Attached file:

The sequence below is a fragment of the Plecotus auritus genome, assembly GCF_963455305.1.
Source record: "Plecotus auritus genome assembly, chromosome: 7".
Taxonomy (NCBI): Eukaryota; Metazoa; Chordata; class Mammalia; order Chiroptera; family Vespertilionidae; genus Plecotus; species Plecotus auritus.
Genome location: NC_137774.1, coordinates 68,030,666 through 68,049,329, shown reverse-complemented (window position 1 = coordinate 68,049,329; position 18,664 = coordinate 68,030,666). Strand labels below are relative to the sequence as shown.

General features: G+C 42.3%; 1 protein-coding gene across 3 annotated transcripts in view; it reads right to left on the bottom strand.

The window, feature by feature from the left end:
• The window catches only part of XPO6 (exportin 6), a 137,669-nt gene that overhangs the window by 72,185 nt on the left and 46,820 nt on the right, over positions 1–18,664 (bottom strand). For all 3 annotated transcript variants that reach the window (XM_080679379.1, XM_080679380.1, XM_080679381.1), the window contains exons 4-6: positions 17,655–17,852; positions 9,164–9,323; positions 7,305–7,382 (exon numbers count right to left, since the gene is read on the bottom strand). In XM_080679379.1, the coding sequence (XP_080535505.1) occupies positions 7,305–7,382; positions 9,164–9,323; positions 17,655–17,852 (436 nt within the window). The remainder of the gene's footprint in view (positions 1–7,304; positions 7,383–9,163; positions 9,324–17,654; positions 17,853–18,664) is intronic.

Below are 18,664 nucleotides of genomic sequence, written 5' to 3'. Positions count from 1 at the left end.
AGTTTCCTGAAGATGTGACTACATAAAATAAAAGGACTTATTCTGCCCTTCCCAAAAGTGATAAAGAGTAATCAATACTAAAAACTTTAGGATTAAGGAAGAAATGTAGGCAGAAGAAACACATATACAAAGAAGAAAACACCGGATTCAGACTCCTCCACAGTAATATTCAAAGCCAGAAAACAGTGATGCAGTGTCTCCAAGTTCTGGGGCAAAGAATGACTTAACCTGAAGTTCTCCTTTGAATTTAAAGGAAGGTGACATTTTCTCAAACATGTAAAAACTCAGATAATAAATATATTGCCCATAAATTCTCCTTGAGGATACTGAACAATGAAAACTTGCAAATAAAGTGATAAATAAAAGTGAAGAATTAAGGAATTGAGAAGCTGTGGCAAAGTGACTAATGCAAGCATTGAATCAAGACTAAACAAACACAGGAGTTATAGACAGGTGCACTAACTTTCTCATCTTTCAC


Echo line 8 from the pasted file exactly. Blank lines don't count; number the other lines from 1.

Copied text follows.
Below are 18,664 nucleotides of genomic sequence, written 5' to 3'. Positions count from 1 at the left end.